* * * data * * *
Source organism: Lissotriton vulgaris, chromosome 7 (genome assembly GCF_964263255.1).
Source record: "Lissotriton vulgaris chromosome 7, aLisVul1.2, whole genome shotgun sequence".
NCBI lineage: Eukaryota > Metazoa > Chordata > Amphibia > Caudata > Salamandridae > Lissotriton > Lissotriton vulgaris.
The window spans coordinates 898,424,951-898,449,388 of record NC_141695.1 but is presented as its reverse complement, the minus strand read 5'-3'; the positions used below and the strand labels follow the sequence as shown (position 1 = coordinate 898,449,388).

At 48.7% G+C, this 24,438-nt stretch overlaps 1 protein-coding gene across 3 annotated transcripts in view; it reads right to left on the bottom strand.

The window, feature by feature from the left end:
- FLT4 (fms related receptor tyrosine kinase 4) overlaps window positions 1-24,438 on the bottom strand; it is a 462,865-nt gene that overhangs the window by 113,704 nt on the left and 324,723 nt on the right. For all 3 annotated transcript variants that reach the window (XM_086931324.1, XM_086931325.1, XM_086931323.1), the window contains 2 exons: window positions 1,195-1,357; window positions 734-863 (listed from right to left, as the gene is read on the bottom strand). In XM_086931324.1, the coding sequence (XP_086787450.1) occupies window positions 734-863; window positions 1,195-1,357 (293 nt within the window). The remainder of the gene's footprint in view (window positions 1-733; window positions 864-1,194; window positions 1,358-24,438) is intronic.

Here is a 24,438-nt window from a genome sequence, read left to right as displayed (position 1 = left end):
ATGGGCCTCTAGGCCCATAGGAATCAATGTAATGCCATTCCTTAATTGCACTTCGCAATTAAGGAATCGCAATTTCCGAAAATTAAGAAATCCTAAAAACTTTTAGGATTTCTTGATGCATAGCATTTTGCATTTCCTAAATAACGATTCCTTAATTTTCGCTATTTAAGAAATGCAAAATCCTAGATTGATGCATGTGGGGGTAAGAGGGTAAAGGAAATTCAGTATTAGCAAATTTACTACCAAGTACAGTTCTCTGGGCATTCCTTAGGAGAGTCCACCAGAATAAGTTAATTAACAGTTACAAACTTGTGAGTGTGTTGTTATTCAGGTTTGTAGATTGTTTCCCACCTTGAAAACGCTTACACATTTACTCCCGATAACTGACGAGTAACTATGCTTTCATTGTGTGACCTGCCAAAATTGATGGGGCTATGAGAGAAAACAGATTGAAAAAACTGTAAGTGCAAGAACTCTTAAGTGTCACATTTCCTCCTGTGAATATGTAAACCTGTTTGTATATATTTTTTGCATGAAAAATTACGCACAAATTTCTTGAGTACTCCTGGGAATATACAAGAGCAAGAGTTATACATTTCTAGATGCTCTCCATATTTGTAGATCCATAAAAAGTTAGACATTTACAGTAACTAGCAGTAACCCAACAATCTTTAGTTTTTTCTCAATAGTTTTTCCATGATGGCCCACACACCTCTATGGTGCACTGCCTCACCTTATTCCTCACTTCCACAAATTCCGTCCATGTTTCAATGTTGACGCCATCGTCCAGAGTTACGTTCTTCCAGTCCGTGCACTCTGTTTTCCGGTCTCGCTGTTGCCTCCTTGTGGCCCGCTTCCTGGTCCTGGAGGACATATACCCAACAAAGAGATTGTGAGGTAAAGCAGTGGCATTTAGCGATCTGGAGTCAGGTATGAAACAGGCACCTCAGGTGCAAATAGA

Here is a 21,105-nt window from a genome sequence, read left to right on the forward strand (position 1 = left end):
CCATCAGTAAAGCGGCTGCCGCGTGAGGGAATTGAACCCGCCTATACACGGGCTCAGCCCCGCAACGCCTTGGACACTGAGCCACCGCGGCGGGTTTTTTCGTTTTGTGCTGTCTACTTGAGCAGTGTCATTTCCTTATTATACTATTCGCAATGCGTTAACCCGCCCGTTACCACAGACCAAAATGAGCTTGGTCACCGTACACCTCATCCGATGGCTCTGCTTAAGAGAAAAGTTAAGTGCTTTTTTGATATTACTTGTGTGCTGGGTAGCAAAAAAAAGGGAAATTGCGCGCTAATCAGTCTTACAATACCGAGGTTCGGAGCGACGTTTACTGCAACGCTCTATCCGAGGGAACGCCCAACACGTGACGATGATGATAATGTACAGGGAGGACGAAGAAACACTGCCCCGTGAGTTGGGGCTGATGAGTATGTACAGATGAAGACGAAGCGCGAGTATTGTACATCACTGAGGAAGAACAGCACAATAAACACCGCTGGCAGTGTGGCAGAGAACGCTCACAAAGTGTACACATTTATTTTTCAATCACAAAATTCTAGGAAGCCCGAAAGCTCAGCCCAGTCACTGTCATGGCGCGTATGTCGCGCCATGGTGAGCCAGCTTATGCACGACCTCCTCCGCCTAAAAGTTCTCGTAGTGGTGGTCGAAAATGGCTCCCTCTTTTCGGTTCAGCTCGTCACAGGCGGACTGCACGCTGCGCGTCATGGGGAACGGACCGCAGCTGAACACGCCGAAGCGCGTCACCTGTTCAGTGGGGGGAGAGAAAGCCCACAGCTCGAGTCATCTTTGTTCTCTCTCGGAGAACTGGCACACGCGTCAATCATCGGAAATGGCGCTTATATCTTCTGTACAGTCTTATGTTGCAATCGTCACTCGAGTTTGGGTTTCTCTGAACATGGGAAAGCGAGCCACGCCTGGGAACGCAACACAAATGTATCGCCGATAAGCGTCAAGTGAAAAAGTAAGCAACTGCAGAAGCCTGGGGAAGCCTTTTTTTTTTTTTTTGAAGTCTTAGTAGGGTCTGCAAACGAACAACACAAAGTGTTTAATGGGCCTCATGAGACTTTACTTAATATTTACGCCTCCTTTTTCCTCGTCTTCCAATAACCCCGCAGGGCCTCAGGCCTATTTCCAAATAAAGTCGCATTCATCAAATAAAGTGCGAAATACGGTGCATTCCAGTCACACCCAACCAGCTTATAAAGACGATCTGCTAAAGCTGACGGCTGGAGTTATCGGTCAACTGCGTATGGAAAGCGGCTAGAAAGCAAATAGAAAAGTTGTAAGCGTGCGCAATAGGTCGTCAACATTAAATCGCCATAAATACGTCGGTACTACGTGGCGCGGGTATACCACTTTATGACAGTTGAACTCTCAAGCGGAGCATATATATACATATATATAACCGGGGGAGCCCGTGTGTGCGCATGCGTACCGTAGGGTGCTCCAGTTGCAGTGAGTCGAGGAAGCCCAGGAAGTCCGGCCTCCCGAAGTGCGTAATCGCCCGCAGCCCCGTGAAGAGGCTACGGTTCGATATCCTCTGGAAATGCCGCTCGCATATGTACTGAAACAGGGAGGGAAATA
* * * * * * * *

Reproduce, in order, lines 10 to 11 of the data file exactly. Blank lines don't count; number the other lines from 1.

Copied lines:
Here is a 21,105-nt window from a genome sequence, read left to right on the forward strand (position 1 = left end):
CCATCAGTAAAGCGGCTGCCGCGTGAGGGAATTGAACCCGCCTATACACGGGCTCAGCCCCGCAACGCCTTGGACACTGAGCCACCGCGGCGGGTTTTTTCGTTTTGTGCTGTCTACTTGAGCAGTGTCATTTCCTTATTATACTATTCGCAATGCGTTAACCCGCCCGTTACCACAGACCAAAATGAGCTTGGTCACCGTACACCTCATCCGATGGCTCTGCTTAAGAGAAAAGTTAAGTGCTTTTTTGATATTACTTGTGTGCTGGGTAGCAAAAAAAAGGGAAATTGCGCGCTAATCAGTCTTACAATACCGAGGTTCGGAGCGACGTTTACTGCAACGCTCTATCCGAGGGAACGCCCAACACGTGACGATGATGATAATGTACAGGGAGGACGAAGAAACACTGCCCCGTGAGTTGGGGCTGATGAGTATGTACAGATGAAGACGAAGCGCGAGTATTGTACATCACTGAGGAAGAACAGCACAATAAACACCGCTGGCAGTGTGGCAGAGAACGCTCACAAAGTGTACACATTTATTTTTCAATCACAAAATTCTAGGAAGCCCGAAAGCTCAGCCCAGTCACTGTCATGGCGCGTATGTCGCGCCATGGTGAGCCAGCTTATGCACGACCTCCTCCGCCTAAAAGTTCTCGTAGTGGTGGTCGAAAATGGCTCCCTCTTTTCGGTTCAGCTCGTCACAGGCGGACTGCACGCTGCGCGTCATGGGGAACGGACCGCAGCTGAACACGCCGAAGCGCGTCACCTGTTCAGTGGGGGGAGAGAAAGCCCACAGCTCGAGTCATCTTTGTTCTCTCTCGGAGAACTGGCACACGCGTCAATCATCGGAAATGGCGCTTATATCTTCTGTACAGTCTTATGTTGCAATCGTCACTCGAGTTTGGGTTTCTCTGAACATGGGAAAGCGAGCCACGCCTGGGAACGCAACACAAATGTATCGCCGATAAGCGTCAAGTGAAAAAGTAAGCAACTGCAGAAGCCTGGGGAAGCCTTTTTTTTTTTTTTTGAAGTCTTAGTAGGGTCTGCAAACGAACAACACAAAGTGTTTAATGGGCCTCATGAGACTTTACTTAATATTTACGCCTCCTTTTTCCTCGTCTTCCAATAACCCCGCAGGGCCTCAGGCCTATTTCCAAATAAAGTCGCATTCATCAAATAAAGTGCGAAATACGGTGCATTCCAGTCACACCCAACCAGCTTATAAAGACGATCTGCTAAAGCTGACGGCTGGAGTTATCGGTCAACTGCGTATGGAAAGCGGCTAGAAAGCAAATAGAAAAGTTGTAAGCGTGCGCAATAGGTCGTCAACATTAAATCGCCATAAATACGTCGGTACTACGTGGCGCGGGTATACCACTTTATGACAGTTGAACTCTCAAGCGGAGCATATATATACATATATATAACCGGGGGAGCCCGTGTGTGCGCATGCGTACCGTAGGGTGCTCCAGTTGCAGTGAGTCGAGGAAGCCCAGGAAGTCCGGCCTCCCGAAGTGCGTAATCGCCCGCAGCCCCGTGAAGAGGCTACGGTTCGATATCCTCTGGAAATGCCGCTCGCATATGTACTGAAACAGGGAGGGAAATA